Former nationalist MP Seamus Mallon thought Gerry Adams’ speeches in the early 1980s were being written by a priest.
During a particularly vicious phase of the Troubles, the SDLP figure claimed the Sinn Fein president’s statements were well put together but not penned by him.
In Government documents released under the 30-year rule, Mr Mallon said he thought a respected Belfast priest, Fr Des Wilson, was the brains behind the republican leader’s speeches.
The State papers show the unsubstantiated claim was carried back to the Department of Foreign Affairs in Dublin in late 1983 following one of its fact-finding missions in the north.
Diplomat Daithi O Ceallaigh reported back on meeting Seamus Mallon.
“He referred on a number of occasions to the speeches made by Adams in recent times which he thought were very well written,” he said.
“He claimed that Adams could not himself write such speeches and said it was his guess that they were being drafted by Fr Des Wilson.”
Fr Wilson, originally from the Ormeau Road in Belfast, is well regarded in communities in the west of the city after setting up the Springhill Community House in Ballymurphy and educating young disadvantaged people.
He has written a column for the Andersonstown News for more than 30 years.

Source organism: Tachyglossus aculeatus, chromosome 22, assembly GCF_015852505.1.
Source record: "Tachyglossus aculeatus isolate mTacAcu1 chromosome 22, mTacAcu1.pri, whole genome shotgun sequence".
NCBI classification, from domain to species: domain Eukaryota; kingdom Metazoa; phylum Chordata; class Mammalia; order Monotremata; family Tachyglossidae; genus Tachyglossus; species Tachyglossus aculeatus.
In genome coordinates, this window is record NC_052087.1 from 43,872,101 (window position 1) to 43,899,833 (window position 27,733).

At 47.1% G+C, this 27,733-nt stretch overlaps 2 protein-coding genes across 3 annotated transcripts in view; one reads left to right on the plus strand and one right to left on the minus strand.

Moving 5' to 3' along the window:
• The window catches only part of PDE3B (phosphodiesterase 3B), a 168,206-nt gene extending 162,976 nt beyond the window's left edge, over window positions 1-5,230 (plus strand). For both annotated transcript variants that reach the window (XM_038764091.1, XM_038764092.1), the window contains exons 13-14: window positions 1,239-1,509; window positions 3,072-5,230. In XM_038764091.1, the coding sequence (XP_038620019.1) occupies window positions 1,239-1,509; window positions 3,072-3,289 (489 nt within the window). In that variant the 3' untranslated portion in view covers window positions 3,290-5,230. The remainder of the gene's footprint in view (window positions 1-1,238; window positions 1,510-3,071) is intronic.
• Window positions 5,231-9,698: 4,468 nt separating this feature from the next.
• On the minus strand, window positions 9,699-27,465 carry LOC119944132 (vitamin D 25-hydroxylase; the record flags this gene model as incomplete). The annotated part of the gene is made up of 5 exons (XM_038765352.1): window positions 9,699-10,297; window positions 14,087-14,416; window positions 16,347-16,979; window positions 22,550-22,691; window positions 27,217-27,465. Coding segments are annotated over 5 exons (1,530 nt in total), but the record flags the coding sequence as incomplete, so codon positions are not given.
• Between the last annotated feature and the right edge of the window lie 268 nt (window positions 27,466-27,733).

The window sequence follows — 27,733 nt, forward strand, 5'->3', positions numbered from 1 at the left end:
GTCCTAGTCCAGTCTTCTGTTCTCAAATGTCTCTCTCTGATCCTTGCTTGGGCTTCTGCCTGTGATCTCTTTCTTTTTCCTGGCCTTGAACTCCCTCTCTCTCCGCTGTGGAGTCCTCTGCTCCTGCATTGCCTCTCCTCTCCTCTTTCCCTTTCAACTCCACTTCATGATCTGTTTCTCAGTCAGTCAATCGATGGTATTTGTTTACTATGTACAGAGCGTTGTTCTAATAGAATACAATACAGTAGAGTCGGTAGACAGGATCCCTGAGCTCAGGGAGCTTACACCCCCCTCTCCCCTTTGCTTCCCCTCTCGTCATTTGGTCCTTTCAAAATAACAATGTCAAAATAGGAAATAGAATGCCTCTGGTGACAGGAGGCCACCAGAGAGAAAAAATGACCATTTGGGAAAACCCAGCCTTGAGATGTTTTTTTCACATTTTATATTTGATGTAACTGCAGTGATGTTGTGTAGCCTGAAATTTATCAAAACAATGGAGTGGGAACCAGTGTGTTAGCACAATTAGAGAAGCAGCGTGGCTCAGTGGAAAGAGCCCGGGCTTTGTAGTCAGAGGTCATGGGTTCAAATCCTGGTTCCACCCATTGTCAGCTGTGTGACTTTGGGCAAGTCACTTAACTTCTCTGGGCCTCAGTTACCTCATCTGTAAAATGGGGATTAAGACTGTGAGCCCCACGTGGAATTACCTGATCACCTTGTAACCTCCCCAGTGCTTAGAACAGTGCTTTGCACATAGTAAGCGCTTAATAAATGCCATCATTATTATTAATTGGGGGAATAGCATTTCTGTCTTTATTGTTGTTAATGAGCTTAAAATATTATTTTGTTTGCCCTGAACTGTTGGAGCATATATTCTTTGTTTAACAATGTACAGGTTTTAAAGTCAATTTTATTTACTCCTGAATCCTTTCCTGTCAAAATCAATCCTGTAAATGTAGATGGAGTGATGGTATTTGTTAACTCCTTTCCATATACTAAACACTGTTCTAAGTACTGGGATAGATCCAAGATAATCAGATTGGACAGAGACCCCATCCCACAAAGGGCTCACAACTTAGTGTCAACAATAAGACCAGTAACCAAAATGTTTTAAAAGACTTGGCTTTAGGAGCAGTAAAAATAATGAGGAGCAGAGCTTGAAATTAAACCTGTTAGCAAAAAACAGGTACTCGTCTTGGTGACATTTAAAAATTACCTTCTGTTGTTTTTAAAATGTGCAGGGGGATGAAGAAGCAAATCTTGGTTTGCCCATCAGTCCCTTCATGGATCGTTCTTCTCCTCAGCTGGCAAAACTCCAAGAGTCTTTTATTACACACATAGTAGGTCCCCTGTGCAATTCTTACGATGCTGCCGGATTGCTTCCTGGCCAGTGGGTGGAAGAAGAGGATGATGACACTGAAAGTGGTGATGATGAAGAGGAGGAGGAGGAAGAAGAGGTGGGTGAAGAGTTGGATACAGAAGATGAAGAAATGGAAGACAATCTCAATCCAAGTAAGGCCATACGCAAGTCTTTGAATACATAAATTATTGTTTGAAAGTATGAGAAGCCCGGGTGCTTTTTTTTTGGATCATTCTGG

Mr Adams has spoken highly of Fr Wilson, describing him in the same breath as the late Fr Alec Reid as a tenacious peacemaker.
In this year’s Sinn Fein ard fheis he put him in the same bracket as Methodist leader Harold Good and trade unionist Inez McCormack.
He credited him, alongside Fr Reid, as a key facilitator in ending inter-republican disputes in the 1970s and also helping to open dialogue with loyalist paramilitaries.
In one of his books, Mr Adams referred to Fr Wilson resigning from clerical positions in the church over the use of resources.
The report in the State papers, marked confidential, was based on a visit between November 29-30 1983.
It also noted that Mr Mallon was angered that his party leader, John Hume, was travelling to the US when an important debate about Northern Ireland was planned for Westminster.
“Mallon said that he would continue to speak out on security matters despite his worries about his own safety and that of his family,” the report says.
“He was clearly very preoccupied about his future.”